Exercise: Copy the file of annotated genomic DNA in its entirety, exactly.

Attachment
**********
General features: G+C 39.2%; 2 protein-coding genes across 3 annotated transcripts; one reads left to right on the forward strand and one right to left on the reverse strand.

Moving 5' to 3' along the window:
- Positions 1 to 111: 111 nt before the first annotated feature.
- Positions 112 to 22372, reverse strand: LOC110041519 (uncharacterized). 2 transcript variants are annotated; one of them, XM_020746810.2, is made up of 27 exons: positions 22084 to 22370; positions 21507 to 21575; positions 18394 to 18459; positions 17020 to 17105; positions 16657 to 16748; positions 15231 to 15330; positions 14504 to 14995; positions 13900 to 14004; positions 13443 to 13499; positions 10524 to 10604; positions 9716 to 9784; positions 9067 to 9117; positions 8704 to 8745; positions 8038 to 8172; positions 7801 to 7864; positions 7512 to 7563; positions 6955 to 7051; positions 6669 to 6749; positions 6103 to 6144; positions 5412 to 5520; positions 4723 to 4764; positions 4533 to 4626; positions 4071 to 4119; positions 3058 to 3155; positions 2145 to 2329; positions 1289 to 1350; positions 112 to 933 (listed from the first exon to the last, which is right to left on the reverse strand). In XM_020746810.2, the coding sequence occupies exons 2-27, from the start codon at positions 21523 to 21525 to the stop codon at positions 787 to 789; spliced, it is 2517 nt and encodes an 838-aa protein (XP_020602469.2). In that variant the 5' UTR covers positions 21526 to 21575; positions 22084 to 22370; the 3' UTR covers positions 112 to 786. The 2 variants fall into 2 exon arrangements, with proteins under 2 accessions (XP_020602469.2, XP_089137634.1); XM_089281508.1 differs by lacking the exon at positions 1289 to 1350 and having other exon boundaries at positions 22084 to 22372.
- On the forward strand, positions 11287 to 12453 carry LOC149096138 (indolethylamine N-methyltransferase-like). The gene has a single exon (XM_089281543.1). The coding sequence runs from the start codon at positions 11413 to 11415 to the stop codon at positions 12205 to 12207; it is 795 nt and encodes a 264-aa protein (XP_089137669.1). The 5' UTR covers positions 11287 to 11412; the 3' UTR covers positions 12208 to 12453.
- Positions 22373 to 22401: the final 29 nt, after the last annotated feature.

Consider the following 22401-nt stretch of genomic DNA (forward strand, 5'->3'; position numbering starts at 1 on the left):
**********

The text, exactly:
General features: G+C 39.2%; 2 protein-coding genes across 3 annotated transcripts; one reads left to right on the forward strand and one right to left on the reverse strand.

Moving 5' to 3' along the window:
- Positions 1 to 111: 111 nt before the first annotated feature.
- Positions 112 to 22372, reverse strand: LOC110041519 (uncharacterized). 2 transcript variants are annotated; one of them, XM_020746810.2, is made up of 27 exons: positions 22084 to 22370; positions 21507 to 21575; positions 18394 to 18459; positions 17020 to 17105; positions 16657 to 16748; positions 15231 to 15330; positions 14504 to 14995; positions 13900 to 14004; positions 13443 to 13499; positions 10524 to 10604; positions 9716 to 9784; positions 9067 to 9117; positions 8704 to 8745; positions 8038 to 8172; positions 7801 to 7864; positions 7512 to 7563; positions 6955 to 7051; positions 6669 to 6749; positions 6103 to 6144; positions 5412 to 5520; positions 4723 to 4764; positions 4533 to 4626; positions 4071 to 4119; positions 3058 to 3155; positions 2145 to 2329; positions 1289 to 1350; positions 112 to 933 (listed from the first exon to the last, which is right to left on the reverse strand). In XM_020746810.2, the coding sequence occupies exons 2-27, from the start codon at positions 21523 to 21525 to the stop codon at positions 787 to 789; spliced, it is 2517 nt and encodes an 838-aa protein (XP_020602469.2). In that variant the 5' UTR covers positions 21526 to 21575; positions 22084 to 22370; the 3' UTR covers positions 112 to 786. The 2 variants fall into 2 exon arrangements, with proteins under 2 accessions (XP_020602469.2, XP_089137634.1); XM_089281508.1 differs by lacking the exon at positions 1289 to 1350 and having other exon boundaries at positions 22084 to 22372.
- On the forward strand, positions 11287 to 12453 carry LOC149096138 (indolethylamine N-methyltransferase-like). The gene has a single exon (XM_089281543.1). The coding sequence runs from the start codon at positions 11413 to 11415 to the stop codon at positions 12205 to 12207; it is 795 nt and encodes a 264-aa protein (XP_089137669.1). The 5' UTR covers positions 11287 to 11412; the 3' UTR covers positions 12208 to 12453.
- Positions 22373 to 22401: the final 29 nt, after the last annotated feature.

Consider the following 22401-nt stretch of genomic DNA (forward strand, 5'->3'; position numbering starts at 1 on the left):